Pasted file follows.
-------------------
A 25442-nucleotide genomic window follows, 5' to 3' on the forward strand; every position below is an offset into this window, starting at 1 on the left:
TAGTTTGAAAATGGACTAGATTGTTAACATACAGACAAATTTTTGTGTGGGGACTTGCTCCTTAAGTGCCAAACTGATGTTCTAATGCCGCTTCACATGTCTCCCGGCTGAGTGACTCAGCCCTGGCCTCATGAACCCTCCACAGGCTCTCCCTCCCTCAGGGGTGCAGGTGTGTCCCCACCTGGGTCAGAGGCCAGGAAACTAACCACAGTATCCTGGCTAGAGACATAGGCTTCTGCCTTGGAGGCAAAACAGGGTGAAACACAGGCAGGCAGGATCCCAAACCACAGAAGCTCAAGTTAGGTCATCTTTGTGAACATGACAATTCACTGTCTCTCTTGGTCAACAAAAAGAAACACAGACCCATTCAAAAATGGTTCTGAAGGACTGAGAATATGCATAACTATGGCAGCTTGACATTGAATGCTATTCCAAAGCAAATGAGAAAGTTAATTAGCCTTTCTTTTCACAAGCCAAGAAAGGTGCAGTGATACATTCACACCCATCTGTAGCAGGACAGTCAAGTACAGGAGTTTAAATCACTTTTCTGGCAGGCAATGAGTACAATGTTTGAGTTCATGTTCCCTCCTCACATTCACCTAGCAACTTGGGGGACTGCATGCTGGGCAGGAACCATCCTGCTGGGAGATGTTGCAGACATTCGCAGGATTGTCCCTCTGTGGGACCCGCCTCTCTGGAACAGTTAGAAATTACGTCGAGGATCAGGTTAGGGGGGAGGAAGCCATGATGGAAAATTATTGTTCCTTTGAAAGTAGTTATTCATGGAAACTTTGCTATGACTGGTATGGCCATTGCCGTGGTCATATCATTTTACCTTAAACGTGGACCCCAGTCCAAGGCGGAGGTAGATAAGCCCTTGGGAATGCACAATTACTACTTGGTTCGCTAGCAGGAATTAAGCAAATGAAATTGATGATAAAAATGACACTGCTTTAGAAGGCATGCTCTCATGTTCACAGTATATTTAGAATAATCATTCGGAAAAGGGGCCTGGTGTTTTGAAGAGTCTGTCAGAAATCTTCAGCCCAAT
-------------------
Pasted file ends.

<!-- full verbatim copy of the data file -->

A 25442-nucleotide genomic window follows, 5' to 3' on the forward strand; every position below is an offset into this window, starting at 1 on the left:
TAGTTTGAAAATGGACTAGATTGTTAACATACAGACAAATTTTTGTGTGGGGACTTGCTCCTTAAGTGCCAAACTGATGTTCTAATGCCGCTTCACATGTCTCCCGGCTGAGTGACTCAGCCCTGGCCTCATGAACCCTCCACAGGCTCTCCCTCCCTCAGGGGTGCAGGTGTGTCCCCACCTGGGTCAGAGGCCAGGAAACTAACCACAGTATCCTGGCTAGAGACATAGGCTTCTGCCTTGGAGGCAAAACAGGGTGAAACACAGGCAGGCAGGATCCCAAACCACAGAAGCTCAAGTTAGGTCATCTTTGTGAACATGACAATTCACTGTCTCTCTTGGTCAACAAAAAGAAACACAGACCCATTCAAAAATGGTTCTGAAGGACTGAGAATATGCATAACTATGGCAGCTTGACATTGAATGCTATTCCAAAGCAAATGAGAAAGTTAATTAGCCTTTCTTTTCACAAGCCAAGAAAGGTGCAGTGATACATTCACACCCATCTGTAGCAGGACAGTCAAGTACAGGAGTTTAAATCACTTTTCTGGCAGGCAATGAGTACAATGTTTGAGTTCATGTTCCCTCCTCACATTCACCTAGCAACTTGGGGGACTGCATGCTGGGCAGGAACCATCCTGCTGGGAGATGTTGCAGACATTCGCAGGATTGTCCCTCTGTGGGACCCGCCTCTCTGGAACAGTTAGAAATTACGTCGAGGATCAGGTTAGGGGGGAGGAAGCCATGATGGAAAATTATTGTTCCTTTGAAAGTAGTTATTCATGGAAACTTTGCTATGACTGGTATGGCCATTGCCGTGGTCATATCATTTTACCTTAAACGTGGACCCCAGTCCAAGGCGGAGGTAGATAAGCCCTTGGGAATGCACAATTACTACTTGGTTCGCTAGCAGGAATTAAGCAAATGAAATTGATGATAAAAATGACACTGCTTTAGAAGGCATGCTCTCATGTTCACAGTATATTTAGAATAATCATTCGGAAAAGGGGCCTGGTGTTTTGAAGAGTCTGTCAGAAATCTTCAGCCCAAT